Be sure to train your RT not to lead during walks, as their drive to hunt down prey may take over. That means they’ll have a hard time resisting the urge to hunt down squirrels, rats and other small prey on walks. Teach them to follow rather than lead, while still giving them the opportunity to sniff around. In general, Rat Terriers are not ideal off-leash dogs. If you’re set on walking your Rattie off leash, be sure to train them to be highly obedient and focus on not letting them lead while walking.
Best Training Techniques For Rat Terriers
Despite their sometimes stubborn nature, most Ratties respond extremely well to positive training methods, as they love to keep their humans happy. Overall, this makes them a breed that’s easy to train, and with enough treats and positive reinforcement, you can teach your Rat Terrier obedience, agility and lots of tricks. They’re intuitive and very sensitive to what those around them want, making them a great training companion.
Rat Terriers love space to roam, hunt and play, but they can also be very happy in apartments and small homes. They’re small enough to feel comfortable in smaller spaces, but don’t mistake their small size for a need for less playtime. These dogs need regular exercise to stay happy.
Good For Families And Kids?
Rat Terriers love their packs, including children. They’ll keep up with kid energy while also understanding they should try not to bowl them over with their energy. Look forward to playtime and cuddle time with a Rat Terrier. Keep in mind, though, that it may take a bit of time for an RT to get used to very young children, as they may be interested in the same toys. And of course, make sure that children (and dog) treat each other respectfully.
Rat Terriers can be a bit possessive of their toys, but they can learn quickly how to get along with their main competitors, i.e. toddlers. Who’d want to share their favorite bone anyway? Rat Terriers will find their inner patience soon enough, and maybe even their favorite playmate in a young child.
Rat Terriers live an average of 12 to 18 years.
Rat Terriers have a long lifespan and are generally considered to be healthy dogs. In later years they may suffer from elbow and hip dysplasia, painful joint conditions that are common among many dog breeds.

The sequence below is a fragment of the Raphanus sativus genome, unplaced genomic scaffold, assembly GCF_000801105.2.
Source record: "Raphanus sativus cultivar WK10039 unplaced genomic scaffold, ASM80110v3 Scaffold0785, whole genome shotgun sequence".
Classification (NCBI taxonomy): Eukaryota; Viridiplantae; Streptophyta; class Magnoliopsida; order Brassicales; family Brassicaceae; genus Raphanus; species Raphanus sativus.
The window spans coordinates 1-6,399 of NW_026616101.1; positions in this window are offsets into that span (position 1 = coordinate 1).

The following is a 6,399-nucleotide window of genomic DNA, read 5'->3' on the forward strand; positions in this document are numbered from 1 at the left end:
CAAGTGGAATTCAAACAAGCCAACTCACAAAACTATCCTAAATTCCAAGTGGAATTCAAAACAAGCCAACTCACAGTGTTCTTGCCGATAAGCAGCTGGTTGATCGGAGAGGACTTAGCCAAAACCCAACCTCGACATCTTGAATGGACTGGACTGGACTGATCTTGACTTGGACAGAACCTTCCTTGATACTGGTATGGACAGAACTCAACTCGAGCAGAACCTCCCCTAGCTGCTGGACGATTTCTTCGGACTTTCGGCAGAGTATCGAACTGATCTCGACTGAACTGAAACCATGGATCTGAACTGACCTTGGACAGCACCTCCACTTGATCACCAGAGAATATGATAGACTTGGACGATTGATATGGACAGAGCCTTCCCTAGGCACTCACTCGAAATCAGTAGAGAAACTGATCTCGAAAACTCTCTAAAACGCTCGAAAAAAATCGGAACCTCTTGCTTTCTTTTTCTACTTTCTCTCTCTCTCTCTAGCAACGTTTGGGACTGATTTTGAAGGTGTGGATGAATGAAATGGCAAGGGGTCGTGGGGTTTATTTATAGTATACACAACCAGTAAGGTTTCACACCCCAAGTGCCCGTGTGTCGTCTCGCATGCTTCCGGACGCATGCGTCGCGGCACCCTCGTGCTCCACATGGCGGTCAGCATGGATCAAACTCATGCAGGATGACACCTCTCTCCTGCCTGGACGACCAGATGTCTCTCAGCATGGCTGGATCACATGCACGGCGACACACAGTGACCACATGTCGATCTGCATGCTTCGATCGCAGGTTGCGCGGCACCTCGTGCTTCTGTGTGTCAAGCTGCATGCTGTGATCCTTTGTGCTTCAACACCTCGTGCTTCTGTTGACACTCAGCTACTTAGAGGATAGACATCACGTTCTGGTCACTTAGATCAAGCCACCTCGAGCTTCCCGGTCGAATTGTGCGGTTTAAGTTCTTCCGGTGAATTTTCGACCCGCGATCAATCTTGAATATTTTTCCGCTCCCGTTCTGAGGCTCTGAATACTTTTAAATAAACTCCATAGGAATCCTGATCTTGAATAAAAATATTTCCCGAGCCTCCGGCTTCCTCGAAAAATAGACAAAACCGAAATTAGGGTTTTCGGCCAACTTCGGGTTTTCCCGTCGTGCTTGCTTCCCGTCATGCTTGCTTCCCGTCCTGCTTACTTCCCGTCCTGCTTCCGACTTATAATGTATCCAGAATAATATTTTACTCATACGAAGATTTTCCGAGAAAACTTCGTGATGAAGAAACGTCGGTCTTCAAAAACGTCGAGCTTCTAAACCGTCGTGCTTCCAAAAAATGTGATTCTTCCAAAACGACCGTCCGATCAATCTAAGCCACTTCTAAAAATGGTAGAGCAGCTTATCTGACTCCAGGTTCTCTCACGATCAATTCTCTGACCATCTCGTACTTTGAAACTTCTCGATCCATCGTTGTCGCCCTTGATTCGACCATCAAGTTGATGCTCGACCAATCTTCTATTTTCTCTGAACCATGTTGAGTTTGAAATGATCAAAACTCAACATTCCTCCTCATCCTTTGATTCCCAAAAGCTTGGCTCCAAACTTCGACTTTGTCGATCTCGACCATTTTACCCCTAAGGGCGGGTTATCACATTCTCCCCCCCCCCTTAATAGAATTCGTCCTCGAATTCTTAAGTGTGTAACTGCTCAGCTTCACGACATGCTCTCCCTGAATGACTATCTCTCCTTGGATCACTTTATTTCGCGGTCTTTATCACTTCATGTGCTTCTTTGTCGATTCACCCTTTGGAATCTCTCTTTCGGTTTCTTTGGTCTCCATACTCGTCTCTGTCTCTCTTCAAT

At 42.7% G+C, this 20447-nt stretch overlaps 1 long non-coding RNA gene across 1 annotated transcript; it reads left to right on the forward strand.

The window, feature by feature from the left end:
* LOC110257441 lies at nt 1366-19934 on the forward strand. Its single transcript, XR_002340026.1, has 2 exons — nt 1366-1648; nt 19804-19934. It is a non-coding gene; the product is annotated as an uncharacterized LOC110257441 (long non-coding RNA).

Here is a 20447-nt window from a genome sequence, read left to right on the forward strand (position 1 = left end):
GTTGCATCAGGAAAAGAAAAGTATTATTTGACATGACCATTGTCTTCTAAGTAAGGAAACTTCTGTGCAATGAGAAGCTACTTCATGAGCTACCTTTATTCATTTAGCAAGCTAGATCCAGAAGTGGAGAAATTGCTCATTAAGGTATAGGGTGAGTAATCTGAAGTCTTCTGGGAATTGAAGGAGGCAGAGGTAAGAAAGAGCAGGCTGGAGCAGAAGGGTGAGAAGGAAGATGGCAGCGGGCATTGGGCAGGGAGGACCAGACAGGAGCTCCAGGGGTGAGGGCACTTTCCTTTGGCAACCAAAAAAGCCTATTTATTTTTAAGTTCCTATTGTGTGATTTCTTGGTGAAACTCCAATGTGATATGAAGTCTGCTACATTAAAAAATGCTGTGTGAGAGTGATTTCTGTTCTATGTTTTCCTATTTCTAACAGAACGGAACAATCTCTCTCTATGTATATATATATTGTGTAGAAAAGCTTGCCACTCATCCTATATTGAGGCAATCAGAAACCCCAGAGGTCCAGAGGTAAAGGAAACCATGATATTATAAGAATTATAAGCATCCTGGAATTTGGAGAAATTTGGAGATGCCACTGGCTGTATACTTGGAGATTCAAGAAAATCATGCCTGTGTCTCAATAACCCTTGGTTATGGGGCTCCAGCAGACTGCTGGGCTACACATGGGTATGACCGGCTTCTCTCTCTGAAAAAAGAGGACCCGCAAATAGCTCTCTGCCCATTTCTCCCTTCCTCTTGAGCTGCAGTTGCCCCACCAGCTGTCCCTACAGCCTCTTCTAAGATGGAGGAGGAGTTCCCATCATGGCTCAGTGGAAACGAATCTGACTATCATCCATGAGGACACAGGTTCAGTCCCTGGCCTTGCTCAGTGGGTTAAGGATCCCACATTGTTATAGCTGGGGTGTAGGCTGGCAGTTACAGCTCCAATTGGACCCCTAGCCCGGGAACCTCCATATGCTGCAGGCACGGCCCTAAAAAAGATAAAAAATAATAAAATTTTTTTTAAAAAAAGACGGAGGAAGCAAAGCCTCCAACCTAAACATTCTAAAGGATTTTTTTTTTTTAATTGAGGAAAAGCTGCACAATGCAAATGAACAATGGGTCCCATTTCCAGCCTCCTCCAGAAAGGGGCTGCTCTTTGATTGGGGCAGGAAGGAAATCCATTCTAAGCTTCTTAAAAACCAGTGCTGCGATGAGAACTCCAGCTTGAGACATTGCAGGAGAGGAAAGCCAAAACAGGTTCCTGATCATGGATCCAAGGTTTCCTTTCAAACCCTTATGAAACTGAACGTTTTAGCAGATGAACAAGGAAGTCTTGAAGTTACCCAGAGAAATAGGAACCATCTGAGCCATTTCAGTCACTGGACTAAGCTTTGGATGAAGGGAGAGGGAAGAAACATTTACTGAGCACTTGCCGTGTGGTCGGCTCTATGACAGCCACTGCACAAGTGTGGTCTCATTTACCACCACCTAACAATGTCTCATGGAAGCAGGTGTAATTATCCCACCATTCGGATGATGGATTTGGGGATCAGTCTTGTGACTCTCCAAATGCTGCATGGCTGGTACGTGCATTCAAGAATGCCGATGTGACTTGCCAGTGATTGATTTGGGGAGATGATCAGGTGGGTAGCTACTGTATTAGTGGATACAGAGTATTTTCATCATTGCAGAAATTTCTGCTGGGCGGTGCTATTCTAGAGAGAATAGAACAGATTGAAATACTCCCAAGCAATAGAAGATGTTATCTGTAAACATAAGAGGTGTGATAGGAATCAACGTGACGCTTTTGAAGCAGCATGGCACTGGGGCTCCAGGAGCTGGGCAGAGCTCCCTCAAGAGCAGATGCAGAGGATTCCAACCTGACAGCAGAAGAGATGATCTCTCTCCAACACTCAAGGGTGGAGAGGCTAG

Rat Terriers have plenty of energy to go around, especially as puppies. Be sure to give your Rat Terrier at least 30 minutes of exercise a day, through rigorous playtime as well as a nice walk so they can get their energy out. Remember that they were bred to hunt down small prey, so don’t be surprised to see your dog jet for prey – whether a squirrel or a well-thrown ball during a game of fetch.
Friendly With (Dogs? Strangers? Cats/Other Pets?)
Rat Terriers can live and play well alongside other dogs as well as new humans. Ratties love to play, so any new person in their lives may be a potential playmate. However, they’re also good guard dogs, which means they may bark at strangers they think are suspicious.
Rat Terriers have been known to live nicely along other, larger animals (think farm animals), but be wary of how they live around cats, especially depending on their size. A small Rattie and large cat may do well together, while a standard size Rattie alongside a small kitten may not be a great mix. Your Rat Terrier may consider small pets such as kittens, hamsters, guinea pigs, rabbits and other small animals prey to hunt down. This is especially true for any small creatures that scurry across the ground, so be wary of introducing these pets to your Rattie.